How To Reform An A$$hole

Author Barbara MeyersHOW TO REFORM AN A$$HOLE:

Being an a$$hole is an addiction. The key to overcoming it is admitting you have a problem. In the case of Doug Winston, this requires a review of his entire life and all of his choices which brought him to where he is now.

As IF YOU DARE opens, Doug has had seven months to try to figure out where he went wrong. In the final chapters of IF YOU KNEW, (Book One of the Red Bud, Iowa Series set to release Spring 2019) where we first meet Doug, he has engineered a smear campaign against former adult film actress Devonny Campbell (IF YOU KNEW’s heroine) in order to further his own agenda to win a mayoral campaign. His entire plan blows up in his face. Everyone in town turns against him, including his lover and love of his life, Emmaline Sanchez. He becomes mayor only by default, not because of his popularity among the Red Bud citizenry. His wife has left him. His teenage son barely speaks to him. Doug essentially has lost everything he ever cared about and he desperately needs to figure out why and change so he can win Emmaline back.

If You Knew Coming
Spring 2019

Emmaline is the one who pointed out to Doug that he’s turned into his father. A fact he immediately denied. But as part of his self-examination, he begins to see that she was right, and what she said was true.

Doug’s father Kane (who becomes the villain in IF YOU DARE) is a self-serving a$$hole who has manipulated Doug his entire life. But, of course, as a child, Doug never realized this. He loved his father and wanted to earn his father’s love, respect and approval. Don’t all children want that? Many of us are well into adulthood before we realize it will never happen for us. That no matter what we do, our parents are going to withhold what we want most.

Doug (who’s 40ish) finally begins to understand how his father’s influence has affected him. How it forced him to break Emmaline’s heart the first time and marry someone he didn’t love. Which in turn led to Doug’s anger and frustration and rage, which he took out on everyone, including his son, Miles. And what did Miles want? You guessed it. His father’s love, approval and respect. And when he thinks he’s figured out how to get it, his plan backfires.

Doug’s life is a mess,

but he’s determined that Emmaline will give him a third chance if he can convince her he’s changed. He’s been trying to do just that for the last seven months and now, when she’s just given birth to their child, he knows the time is right. He arrives at the hospital to beg her to forgive him, only to learn that Emmaline has died.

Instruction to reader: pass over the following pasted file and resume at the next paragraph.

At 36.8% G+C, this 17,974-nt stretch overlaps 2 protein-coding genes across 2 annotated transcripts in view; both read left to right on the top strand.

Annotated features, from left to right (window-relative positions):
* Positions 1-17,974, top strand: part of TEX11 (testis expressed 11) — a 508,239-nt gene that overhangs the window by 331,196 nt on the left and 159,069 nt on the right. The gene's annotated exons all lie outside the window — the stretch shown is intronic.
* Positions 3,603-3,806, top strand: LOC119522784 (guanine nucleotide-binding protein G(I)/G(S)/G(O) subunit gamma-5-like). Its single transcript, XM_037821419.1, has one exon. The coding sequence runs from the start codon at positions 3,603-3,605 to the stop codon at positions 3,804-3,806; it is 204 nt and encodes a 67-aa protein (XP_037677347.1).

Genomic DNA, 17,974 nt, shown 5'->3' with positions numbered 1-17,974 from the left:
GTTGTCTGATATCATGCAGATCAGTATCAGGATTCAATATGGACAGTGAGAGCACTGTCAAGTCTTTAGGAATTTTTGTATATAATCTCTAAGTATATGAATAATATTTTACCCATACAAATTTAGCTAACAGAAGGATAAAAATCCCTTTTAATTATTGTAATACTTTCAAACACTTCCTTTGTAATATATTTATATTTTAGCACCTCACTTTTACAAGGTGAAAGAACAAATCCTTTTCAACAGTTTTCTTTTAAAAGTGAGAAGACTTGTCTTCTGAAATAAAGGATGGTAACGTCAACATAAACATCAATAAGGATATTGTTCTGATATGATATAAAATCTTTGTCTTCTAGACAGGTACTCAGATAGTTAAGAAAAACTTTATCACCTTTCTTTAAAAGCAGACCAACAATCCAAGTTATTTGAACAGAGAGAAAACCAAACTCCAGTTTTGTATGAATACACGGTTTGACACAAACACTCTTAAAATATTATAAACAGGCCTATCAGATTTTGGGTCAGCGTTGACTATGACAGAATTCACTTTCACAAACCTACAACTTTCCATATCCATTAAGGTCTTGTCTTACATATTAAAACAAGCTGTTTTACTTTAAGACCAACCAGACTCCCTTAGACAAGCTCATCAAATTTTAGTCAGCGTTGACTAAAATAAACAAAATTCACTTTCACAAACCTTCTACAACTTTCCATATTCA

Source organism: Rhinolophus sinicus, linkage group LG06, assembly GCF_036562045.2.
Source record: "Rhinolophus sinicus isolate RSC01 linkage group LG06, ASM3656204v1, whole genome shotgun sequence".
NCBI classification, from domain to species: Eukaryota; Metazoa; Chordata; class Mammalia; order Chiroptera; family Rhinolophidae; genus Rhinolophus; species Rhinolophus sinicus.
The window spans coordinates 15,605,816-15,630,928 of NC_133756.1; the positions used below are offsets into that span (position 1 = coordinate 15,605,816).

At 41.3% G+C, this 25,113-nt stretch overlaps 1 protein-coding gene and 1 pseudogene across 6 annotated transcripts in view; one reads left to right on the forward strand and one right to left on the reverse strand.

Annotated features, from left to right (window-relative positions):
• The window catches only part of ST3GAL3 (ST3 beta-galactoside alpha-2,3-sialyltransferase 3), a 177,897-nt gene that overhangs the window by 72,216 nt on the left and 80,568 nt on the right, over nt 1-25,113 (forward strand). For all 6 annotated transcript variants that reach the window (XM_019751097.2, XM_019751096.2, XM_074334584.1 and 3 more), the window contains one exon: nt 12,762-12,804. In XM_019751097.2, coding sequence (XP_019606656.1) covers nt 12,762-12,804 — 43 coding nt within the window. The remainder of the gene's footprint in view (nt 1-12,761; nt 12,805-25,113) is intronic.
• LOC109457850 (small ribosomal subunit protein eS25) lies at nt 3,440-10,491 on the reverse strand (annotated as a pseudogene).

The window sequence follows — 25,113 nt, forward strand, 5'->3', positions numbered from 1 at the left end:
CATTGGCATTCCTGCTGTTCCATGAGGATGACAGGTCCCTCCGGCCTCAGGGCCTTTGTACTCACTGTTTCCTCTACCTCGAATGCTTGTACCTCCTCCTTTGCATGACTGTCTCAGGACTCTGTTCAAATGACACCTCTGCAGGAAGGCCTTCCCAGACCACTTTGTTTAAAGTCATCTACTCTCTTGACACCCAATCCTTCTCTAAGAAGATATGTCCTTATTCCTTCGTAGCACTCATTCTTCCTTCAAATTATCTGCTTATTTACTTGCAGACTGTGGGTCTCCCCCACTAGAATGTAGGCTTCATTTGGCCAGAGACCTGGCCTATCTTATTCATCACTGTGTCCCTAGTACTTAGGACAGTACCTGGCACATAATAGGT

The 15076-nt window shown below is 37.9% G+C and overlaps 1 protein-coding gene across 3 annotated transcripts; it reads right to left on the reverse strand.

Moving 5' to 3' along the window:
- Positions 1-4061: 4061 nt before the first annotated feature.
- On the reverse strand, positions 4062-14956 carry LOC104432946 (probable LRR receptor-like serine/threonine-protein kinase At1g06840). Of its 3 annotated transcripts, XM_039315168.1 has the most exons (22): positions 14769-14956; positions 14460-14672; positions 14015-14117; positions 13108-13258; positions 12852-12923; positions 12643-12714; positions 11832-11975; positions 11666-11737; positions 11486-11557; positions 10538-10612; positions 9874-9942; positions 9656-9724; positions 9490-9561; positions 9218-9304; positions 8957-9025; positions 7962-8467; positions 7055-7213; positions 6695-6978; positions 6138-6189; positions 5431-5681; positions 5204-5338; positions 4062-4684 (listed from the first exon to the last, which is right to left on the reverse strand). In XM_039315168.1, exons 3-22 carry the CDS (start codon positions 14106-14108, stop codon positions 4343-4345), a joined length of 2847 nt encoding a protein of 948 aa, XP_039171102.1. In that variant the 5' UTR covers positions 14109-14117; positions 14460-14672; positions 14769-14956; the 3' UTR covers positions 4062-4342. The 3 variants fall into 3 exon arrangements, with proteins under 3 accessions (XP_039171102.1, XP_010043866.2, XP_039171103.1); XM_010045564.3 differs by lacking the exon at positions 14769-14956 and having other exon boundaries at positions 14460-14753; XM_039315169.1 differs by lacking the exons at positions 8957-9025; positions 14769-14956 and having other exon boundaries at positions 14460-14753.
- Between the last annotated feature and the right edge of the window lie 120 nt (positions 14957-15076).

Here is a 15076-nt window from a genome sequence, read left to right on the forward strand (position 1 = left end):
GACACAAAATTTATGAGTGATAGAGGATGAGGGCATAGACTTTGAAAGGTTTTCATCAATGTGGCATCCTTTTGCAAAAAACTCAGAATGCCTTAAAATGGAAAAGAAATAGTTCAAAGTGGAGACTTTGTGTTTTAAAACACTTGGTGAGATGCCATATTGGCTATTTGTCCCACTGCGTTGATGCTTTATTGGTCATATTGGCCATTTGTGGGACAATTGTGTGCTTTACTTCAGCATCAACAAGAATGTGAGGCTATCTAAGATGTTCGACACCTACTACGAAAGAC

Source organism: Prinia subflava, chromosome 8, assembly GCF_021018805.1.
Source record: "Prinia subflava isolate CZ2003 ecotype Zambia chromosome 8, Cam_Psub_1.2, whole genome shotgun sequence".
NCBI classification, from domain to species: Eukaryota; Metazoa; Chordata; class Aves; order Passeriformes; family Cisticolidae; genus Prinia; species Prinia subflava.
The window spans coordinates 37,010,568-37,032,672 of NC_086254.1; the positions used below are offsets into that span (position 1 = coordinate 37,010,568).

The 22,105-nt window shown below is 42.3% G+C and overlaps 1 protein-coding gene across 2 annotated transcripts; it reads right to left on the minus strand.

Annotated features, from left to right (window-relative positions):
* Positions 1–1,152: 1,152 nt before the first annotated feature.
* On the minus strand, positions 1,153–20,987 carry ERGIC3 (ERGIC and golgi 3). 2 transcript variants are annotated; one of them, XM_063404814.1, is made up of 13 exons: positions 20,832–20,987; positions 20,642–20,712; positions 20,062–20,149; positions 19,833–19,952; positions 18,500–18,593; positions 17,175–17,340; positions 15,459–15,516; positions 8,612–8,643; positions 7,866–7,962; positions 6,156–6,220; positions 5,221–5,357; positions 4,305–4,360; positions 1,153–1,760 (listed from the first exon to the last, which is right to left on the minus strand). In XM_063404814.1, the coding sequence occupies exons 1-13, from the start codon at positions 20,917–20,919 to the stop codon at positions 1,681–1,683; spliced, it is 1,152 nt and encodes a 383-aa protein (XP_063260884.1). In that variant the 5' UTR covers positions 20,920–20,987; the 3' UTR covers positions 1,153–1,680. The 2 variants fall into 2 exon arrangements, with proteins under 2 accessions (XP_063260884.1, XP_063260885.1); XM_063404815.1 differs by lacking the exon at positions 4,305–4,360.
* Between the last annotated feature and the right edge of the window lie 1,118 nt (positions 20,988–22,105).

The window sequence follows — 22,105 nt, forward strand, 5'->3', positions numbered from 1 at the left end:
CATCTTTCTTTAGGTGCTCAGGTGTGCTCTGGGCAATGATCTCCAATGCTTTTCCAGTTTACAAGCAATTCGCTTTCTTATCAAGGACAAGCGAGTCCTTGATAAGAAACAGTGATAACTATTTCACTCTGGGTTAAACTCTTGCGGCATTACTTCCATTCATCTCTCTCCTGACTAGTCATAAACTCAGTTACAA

And shit just keeps raining down on Doug’s head.

He’s got custody of his newborn daughter which he’s ill-equipped to handle. His son wants nothing to do with him. Emmaline’s sister shows up at his door and blames him for her death. The daughter Doug never knew about because Emmaline gave her up for adoption without telling him arrives, bringing her own anger and abandonment issues. And just when Doug thinks he might be able to create harmony out of chaos, he discovers his father is not only a major a$$hole, he’s a criminal as well. After all the many wrong choices Doug has made, he’s now going to have to make the right one, and bring the father he revered for most of his life to justice. Because if he doesn’t, the family he’s created will never be safe.

I didn’t want to write this book. When my editor suggested giving Doug his own story, my initial response was, “But I don’t like Doug. He’s an a$$hole.” No, what I actually said, via email was, “I hadn’t thought of doing a book w/Doug as the hero. Mostly cuz I don’t like him very much.” Which my editor said was a good thing. Wouldn’t it be great if I could challenge myself and turn him into a hero? Redeem him?

Then it was all I could think about, of course, because

a good editor is like your mother. Almost always right.

So if you’re an a$$hole, or an addict, or both, you, like Doug, won’t change until you hit rock bottom. Until you look around and see that you’re the one who’s responsible for the choices that got you there. When you realize you’ve got nowhere to go but up. Until you decide you don’t like the life you’ve created and that you want, and maybe even deserve, something better. That’s when you decide to change. To try something different. To figure out who you are, and what you want, and how you can get it.

That’s the challenge of redeeming an (fictional) a$$hole. It’s also lot of fun.